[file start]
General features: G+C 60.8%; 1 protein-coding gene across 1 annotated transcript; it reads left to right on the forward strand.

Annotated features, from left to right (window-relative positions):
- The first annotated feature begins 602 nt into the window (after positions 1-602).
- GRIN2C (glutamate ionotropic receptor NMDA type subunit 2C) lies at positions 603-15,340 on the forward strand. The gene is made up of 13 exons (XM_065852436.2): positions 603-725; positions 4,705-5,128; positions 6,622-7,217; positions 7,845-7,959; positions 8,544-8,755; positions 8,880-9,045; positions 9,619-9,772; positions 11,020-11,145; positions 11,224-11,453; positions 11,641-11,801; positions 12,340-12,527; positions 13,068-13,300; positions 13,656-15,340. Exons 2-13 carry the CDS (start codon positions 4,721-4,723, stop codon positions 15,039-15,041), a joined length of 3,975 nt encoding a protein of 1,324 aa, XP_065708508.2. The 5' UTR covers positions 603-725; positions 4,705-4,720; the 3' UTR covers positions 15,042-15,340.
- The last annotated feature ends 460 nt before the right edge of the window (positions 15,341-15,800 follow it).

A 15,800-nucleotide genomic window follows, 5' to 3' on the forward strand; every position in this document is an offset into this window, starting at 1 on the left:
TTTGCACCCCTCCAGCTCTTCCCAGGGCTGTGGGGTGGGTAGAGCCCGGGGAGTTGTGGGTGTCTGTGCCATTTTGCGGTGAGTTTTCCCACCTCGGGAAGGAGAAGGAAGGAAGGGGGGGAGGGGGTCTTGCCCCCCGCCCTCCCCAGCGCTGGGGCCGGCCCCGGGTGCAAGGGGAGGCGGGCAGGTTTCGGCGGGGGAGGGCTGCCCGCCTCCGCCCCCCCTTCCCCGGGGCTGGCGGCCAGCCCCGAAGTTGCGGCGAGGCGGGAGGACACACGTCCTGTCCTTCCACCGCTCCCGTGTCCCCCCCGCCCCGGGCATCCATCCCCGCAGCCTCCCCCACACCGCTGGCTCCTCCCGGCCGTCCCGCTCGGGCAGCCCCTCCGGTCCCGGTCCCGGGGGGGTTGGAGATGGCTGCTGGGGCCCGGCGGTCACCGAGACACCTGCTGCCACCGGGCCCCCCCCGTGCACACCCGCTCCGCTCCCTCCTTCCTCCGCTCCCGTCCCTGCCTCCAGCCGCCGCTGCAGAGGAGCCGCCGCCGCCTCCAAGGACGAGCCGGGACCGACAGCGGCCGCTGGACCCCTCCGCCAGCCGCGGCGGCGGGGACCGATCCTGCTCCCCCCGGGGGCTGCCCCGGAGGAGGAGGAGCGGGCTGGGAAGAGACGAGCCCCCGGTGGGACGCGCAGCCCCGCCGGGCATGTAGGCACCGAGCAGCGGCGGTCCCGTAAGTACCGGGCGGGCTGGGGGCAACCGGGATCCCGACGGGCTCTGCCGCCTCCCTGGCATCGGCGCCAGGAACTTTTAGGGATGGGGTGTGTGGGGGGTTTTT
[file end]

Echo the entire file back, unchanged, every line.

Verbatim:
General features: G+C 60.8%; 1 protein-coding gene across 1 annotated transcript; it reads left to right on the forward strand.

Annotated features, from left to right (window-relative positions):
- The first annotated feature begins 602 nt into the window (after positions 1-602).
- GRIN2C (glutamate ionotropic receptor NMDA type subunit 2C) lies at positions 603-15,340 on the forward strand. The gene is made up of 13 exons (XM_065852436.2): positions 603-725; positions 4,705-5,128; positions 6,622-7,217; positions 7,845-7,959; positions 8,544-8,755; positions 8,880-9,045; positions 9,619-9,772; positions 11,020-11,145; positions 11,224-11,453; positions 11,641-11,801; positions 12,340-12,527; positions 13,068-13,300; positions 13,656-15,340. Exons 2-13 carry the CDS (start codon positions 4,721-4,723, stop codon positions 15,039-15,041), a joined length of 3,975 nt encoding a protein of 1,324 aa, XP_065708508.2. The 5' UTR covers positions 603-725; positions 4,705-4,720; the 3' UTR covers positions 15,042-15,340.
- The last annotated feature ends 460 nt before the right edge of the window (positions 15,341-15,800 follow it).

A 15,800-nucleotide genomic window follows, 5' to 3' on the forward strand; every position in this document is an offset into this window, starting at 1 on the left:
TTTGCACCCCTCCAGCTCTTCCCAGGGCTGTGGGGTGGGTAGAGCCCGGGGAGTTGTGGGTGTCTGTGCCATTTTGCGGTGAGTTTTCCCACCTCGGGAAGGAGAAGGAAGGAAGGGGGGGAGGGGGTCTTGCCCCCCGCCCTCCCCAGCGCTGGGGCCGGCCCCGGGTGCAAGGGGAGGCGGGCAGGTTTCGGCGGGGGAGGGCTGCCCGCCTCCGCCCCCCCTTCCCCGGGGCTGGCGGCCAGCCCCGAAGTTGCGGCGAGGCGGGAGGACACACGTCCTGTCCTTCCACCGCTCCCGTGTCCCCCCCGCCCCGGGCATCCATCCCCGCAGCCTCCCCCACACCGCTGGCTCCTCCCGGCCGTCCCGCTCGGGCAGCCCCTCCGGTCCCGGTCCCGGGGGGGTTGGAGATGGCTGCTGGGGCCCGGCGGTCACCGAGACACCTGCTGCCACCGGGCCCCCCCCGTGCACACCCGCTCCGCTCCCTCCTTCCTCCGCTCCCGTCCCTGCCTCCAGCCGCCGCTGCAGAGGAGCCGCCGCCGCCTCCAAGGACGAGCCGGGACCGACAGCGGCCGCTGGACCCCTCCGCCAGCCGCGGCGGCGGGGACCGATCCTGCTCCCCCCGGGGGCTGCCCCGGAGGAGGAGGAGCGGGCTGGGAAGAGACGAGCCCCCGGTGGGACGCGCAGCCCCGCCGGGCATGTAGGCACCGAGCAGCGGCGGTCCCGTAAGTACCGGGCGGGCTGGGGGCAACCGGGATCCCGACGGGCTCTGCCGCCTCCCTGGCATCGGCGCCAGGAACTTTTAGGGATGGGGTGTGTGGGGGGTTTTT